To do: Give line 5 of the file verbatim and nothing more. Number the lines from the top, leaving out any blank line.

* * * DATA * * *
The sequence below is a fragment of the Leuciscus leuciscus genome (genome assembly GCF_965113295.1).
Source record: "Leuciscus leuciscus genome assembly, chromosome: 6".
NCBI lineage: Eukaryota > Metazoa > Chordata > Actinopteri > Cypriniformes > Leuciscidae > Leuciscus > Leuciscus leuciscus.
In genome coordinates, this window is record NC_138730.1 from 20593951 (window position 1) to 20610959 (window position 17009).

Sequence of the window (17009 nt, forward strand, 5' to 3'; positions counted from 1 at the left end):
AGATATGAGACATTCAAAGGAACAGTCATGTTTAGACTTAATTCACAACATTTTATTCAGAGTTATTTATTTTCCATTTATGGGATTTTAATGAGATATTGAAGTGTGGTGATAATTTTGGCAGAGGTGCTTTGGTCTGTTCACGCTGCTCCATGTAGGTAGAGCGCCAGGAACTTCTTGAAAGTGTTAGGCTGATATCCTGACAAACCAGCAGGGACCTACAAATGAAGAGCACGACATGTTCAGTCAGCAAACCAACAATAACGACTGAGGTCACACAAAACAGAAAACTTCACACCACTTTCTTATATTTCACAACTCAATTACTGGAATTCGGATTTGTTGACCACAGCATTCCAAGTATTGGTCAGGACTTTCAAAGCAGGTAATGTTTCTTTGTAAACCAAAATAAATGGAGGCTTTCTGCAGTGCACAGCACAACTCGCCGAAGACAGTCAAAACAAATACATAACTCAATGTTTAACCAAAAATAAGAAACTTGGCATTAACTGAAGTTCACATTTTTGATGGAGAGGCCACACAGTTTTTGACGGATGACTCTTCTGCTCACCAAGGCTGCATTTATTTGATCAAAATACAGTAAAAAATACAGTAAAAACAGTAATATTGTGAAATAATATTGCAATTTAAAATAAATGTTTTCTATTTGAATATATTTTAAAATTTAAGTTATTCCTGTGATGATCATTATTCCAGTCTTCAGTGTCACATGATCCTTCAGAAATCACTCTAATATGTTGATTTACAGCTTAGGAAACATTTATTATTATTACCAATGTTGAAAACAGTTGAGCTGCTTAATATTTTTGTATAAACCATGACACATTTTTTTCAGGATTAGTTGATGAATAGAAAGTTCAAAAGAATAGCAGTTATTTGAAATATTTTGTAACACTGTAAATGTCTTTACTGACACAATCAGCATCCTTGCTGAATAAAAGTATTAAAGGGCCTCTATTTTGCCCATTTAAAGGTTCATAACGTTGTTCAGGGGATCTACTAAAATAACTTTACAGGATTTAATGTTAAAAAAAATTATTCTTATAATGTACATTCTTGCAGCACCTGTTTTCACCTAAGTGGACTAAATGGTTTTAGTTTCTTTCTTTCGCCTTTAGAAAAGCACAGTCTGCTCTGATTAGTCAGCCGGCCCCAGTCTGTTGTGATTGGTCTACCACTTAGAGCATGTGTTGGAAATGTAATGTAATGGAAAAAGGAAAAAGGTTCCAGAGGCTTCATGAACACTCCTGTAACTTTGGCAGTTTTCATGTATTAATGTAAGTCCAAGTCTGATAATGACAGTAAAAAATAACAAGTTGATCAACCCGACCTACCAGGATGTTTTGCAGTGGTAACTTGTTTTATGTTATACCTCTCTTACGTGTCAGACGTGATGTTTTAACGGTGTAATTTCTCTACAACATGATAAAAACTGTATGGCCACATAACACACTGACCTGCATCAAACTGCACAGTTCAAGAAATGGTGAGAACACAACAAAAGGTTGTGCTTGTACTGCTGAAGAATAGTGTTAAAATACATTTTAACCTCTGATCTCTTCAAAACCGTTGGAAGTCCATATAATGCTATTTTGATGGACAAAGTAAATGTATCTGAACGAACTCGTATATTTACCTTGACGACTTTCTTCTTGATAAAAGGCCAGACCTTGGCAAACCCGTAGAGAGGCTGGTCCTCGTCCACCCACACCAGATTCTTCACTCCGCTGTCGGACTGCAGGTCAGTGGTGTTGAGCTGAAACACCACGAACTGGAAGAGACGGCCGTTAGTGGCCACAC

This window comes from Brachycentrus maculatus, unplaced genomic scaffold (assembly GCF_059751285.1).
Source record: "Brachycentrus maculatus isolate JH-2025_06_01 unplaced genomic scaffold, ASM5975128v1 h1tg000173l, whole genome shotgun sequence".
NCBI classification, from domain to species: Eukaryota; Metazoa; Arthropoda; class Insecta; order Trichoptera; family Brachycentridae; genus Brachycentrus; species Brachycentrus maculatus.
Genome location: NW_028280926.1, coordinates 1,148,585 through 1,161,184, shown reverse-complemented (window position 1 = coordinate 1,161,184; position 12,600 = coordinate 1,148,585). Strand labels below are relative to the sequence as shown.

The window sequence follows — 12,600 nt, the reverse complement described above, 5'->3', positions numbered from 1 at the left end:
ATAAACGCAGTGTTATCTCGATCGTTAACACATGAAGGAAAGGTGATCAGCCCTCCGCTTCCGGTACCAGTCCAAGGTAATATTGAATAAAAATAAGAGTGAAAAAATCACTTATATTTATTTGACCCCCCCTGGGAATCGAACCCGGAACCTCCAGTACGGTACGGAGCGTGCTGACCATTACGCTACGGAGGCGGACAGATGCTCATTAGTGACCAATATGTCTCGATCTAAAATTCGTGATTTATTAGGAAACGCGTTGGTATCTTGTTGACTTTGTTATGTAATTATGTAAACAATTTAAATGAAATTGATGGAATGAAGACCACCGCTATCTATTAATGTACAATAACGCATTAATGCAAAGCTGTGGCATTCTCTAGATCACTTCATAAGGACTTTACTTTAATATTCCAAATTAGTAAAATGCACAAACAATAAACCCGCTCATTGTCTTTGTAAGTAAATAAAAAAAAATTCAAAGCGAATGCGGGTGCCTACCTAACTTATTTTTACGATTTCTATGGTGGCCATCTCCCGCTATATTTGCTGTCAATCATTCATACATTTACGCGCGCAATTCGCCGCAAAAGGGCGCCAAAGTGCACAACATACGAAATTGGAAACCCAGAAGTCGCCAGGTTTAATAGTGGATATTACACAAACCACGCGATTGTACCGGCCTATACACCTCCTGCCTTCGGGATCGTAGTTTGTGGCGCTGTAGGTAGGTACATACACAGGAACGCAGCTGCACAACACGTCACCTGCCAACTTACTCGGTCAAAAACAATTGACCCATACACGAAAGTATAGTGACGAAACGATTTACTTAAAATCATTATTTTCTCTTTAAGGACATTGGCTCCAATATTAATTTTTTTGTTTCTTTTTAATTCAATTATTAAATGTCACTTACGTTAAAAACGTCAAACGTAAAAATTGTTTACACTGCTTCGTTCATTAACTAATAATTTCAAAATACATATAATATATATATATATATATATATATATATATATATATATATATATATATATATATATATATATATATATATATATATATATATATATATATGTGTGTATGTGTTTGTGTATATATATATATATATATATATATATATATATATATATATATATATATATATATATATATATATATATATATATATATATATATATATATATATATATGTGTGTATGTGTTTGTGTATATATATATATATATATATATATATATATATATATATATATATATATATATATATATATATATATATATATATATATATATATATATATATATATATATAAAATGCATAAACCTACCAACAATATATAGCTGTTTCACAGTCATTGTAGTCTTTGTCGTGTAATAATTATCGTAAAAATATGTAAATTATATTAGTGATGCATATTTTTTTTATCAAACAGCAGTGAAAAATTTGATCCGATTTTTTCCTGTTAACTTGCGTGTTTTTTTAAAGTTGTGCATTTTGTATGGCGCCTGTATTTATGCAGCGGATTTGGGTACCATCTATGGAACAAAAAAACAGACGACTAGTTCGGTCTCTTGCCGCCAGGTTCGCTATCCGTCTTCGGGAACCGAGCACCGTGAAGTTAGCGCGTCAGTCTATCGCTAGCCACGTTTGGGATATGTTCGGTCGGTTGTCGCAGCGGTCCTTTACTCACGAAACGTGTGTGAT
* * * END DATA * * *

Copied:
Sequence of the window (17009 nt, forward strand, 5' to 3'; positions counted from 1 at the left end):